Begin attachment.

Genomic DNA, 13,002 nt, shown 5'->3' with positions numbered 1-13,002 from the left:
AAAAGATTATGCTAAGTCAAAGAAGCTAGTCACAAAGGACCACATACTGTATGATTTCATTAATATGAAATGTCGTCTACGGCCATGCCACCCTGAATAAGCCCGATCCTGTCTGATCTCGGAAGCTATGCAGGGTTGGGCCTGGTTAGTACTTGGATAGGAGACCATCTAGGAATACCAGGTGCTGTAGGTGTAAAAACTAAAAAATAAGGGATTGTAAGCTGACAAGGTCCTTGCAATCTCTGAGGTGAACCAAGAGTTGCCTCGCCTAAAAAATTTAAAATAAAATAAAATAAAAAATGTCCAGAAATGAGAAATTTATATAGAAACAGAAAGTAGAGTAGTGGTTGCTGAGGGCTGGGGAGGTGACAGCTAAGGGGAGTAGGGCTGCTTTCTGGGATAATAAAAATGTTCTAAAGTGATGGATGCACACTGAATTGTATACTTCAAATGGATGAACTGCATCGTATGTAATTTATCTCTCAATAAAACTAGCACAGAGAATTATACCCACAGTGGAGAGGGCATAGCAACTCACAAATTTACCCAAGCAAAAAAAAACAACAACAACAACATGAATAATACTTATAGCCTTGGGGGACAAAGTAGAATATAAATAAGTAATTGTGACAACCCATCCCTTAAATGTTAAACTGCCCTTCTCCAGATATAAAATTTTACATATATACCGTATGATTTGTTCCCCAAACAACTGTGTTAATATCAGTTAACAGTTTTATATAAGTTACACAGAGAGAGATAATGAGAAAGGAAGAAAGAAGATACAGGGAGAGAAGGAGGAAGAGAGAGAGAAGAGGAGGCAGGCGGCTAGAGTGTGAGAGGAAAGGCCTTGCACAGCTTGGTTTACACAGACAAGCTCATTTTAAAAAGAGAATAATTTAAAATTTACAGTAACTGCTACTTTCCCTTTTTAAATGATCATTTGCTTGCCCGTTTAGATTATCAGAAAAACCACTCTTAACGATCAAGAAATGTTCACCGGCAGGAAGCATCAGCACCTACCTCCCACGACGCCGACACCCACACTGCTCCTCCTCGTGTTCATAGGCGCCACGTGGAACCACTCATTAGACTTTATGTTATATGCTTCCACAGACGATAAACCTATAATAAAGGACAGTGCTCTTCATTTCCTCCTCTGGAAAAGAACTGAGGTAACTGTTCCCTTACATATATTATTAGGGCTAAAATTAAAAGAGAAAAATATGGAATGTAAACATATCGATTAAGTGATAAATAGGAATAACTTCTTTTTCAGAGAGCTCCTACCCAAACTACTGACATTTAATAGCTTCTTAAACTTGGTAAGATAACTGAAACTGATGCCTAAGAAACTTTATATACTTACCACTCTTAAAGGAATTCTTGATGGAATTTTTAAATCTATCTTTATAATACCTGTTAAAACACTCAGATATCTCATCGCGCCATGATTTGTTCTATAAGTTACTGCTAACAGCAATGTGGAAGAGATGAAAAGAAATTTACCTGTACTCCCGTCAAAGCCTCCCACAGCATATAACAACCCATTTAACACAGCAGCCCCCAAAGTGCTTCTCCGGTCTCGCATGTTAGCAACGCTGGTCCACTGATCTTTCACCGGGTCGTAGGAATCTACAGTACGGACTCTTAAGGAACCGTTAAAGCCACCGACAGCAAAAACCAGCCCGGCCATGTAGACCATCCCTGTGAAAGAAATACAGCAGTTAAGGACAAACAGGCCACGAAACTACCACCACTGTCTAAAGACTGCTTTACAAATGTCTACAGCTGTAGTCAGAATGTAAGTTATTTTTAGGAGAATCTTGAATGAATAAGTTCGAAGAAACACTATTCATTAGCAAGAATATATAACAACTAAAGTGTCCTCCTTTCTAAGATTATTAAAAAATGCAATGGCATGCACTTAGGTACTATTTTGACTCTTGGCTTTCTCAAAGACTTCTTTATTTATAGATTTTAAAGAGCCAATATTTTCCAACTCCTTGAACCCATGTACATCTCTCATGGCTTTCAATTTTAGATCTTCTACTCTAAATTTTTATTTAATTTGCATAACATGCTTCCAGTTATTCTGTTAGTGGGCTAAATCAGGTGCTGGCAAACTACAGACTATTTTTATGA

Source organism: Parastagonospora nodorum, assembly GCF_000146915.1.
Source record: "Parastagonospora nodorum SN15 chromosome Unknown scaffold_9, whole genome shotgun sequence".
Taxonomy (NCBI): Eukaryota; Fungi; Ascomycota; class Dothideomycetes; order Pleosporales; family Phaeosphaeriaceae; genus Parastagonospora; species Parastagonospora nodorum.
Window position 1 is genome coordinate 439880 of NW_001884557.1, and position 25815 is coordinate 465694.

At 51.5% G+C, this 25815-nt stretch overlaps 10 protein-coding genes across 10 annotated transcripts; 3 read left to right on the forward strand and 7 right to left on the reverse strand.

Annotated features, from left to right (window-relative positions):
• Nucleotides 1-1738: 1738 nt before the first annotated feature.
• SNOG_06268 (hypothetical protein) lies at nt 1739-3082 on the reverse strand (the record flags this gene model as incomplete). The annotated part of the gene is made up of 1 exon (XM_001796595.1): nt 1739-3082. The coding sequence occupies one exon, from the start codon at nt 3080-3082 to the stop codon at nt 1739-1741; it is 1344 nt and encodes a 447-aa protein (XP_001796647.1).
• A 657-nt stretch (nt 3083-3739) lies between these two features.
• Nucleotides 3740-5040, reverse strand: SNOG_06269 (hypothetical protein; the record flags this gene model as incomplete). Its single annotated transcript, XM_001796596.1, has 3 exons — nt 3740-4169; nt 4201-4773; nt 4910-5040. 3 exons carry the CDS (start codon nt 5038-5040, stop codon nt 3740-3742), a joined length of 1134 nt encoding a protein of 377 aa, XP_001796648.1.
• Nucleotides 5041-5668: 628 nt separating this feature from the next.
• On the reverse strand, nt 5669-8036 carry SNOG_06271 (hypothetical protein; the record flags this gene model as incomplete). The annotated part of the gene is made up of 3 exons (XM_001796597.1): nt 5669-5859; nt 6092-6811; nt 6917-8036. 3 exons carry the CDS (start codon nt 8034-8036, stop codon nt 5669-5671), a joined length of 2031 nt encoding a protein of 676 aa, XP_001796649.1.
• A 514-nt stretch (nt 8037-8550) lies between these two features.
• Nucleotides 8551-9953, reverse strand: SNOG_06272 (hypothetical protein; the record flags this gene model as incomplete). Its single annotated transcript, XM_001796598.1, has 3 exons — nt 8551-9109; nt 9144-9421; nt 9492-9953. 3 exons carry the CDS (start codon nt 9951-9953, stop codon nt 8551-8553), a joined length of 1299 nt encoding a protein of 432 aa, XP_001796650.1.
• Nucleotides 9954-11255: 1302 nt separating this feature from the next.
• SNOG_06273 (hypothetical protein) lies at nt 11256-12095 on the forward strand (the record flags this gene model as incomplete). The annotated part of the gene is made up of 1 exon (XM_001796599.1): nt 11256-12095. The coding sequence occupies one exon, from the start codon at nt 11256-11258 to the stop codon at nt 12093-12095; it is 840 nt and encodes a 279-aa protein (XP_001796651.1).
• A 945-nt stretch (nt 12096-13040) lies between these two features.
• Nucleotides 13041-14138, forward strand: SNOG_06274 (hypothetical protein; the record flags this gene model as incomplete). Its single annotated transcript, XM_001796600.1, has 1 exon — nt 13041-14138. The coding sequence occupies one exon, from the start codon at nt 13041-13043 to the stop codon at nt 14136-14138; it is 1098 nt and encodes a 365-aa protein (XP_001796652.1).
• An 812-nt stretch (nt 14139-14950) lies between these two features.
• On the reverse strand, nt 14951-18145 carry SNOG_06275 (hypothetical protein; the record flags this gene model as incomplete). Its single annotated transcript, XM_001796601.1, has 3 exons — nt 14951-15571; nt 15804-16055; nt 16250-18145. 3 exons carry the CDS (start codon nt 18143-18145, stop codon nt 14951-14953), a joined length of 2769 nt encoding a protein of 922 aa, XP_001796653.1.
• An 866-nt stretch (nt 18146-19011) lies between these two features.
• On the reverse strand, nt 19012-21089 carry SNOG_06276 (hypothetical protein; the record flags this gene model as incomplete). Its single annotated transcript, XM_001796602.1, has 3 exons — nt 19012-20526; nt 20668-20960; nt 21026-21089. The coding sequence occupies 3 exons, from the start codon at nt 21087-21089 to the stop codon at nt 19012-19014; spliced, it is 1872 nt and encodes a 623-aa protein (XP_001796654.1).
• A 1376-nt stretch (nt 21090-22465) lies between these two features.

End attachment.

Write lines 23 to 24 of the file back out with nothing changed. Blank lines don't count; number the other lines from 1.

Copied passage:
• An 866-nt stretch (nt 18146-19011) lies between these two features.
• On the reverse strand, nt 19012-21089 carry SNOG_06276 (hypothetical protein; the record flags this gene model as incomplete). Its single annotated transcript, XM_001796602.1, has 3 exons — nt 19012-20526; nt 20668-20960; nt 21026-21089. The coding sequence occupies 3 exons, from the start codon at nt 21087-21089 to the stop codon at nt 19012-19014; spliced, it is 1872 nt and encodes a 623-aa protein (XP_001796654.1).